Skeletons provide shape, structure, and stability. For these reasons, cells also contain a skeleton – one that’s made of different proteins. In contrast with the bony skeletons of whole organisms, cell skeletons (also called cytoskeletons) are highly dynamic. The proteins within them can be flexibly rearranged, which helps cells to change their shapes. The cytoskeleton also enables cells to transport cargo, such as other proteins, in a coordinated manner through the cell, with the cellular skeleton acting as a sort of conveyor belt.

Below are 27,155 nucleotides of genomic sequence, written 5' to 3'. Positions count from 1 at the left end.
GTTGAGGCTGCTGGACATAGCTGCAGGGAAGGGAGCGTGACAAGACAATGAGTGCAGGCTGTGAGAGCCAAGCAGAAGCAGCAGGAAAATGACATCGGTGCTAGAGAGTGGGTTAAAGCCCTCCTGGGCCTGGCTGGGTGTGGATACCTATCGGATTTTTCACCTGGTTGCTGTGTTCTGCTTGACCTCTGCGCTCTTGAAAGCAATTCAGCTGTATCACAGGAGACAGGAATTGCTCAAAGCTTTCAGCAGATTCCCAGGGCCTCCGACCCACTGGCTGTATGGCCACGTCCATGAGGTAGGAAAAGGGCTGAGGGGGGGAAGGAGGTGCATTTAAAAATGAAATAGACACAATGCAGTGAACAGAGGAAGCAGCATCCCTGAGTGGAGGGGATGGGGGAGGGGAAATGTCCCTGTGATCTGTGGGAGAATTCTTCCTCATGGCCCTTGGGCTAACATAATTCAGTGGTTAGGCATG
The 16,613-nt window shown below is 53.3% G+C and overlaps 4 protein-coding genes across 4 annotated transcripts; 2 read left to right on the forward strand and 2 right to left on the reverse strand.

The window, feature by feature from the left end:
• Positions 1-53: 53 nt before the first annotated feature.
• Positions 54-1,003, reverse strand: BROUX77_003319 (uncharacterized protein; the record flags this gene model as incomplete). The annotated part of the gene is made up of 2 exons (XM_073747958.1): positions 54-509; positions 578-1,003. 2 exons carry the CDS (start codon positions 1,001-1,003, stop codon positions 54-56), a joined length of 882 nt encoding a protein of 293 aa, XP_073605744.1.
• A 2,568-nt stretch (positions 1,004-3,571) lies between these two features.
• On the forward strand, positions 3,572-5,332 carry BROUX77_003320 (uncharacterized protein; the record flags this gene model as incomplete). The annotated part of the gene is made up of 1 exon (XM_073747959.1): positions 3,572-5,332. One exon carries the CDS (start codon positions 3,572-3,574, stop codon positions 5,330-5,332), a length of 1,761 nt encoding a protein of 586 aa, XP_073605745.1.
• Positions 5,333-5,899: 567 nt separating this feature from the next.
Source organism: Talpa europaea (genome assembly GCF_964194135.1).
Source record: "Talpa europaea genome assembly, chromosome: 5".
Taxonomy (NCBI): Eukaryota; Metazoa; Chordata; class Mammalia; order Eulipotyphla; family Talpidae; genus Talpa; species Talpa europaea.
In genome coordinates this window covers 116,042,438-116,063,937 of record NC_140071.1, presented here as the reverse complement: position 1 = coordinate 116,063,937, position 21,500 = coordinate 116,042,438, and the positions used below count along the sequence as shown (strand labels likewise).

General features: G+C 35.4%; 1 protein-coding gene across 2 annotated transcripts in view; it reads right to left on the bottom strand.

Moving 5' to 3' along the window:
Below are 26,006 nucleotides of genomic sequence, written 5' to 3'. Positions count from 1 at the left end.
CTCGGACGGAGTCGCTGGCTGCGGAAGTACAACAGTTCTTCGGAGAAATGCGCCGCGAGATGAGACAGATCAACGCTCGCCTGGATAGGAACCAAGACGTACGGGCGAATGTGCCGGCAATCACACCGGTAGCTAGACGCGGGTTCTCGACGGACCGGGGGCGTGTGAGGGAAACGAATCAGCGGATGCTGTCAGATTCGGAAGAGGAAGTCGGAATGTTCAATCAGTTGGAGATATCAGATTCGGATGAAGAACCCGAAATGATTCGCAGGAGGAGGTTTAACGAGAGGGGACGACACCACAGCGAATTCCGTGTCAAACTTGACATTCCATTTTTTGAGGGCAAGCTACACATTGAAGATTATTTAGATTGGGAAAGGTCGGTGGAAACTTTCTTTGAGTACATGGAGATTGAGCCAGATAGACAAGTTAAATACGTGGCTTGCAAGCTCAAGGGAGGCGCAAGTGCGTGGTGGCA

This image shows mouse embryonic fibroblasts (MEFs) and their cell skeletons under a confocal microscope. The cells were stained with fluorescent antibodies against the actin protein, which is part of the cell skeleton (shown in green). The cell nuclei were made visible with a fluorescent dye called DAPI, which binds to DNA (shown in blue). Julia Hansen, a Biochemistry master’s student at Heidelberg University, took this image while testing various antibodies with MEFs during her internship in the Boulard group at EMBL Rome. While light is required to excite electrons and induce fluorescence, the latter is usually much lower in intensity than the excitation light. Hence, emission filters in the microscope are used to block the excitation light, enabling us to see the fluorescence on a dark background.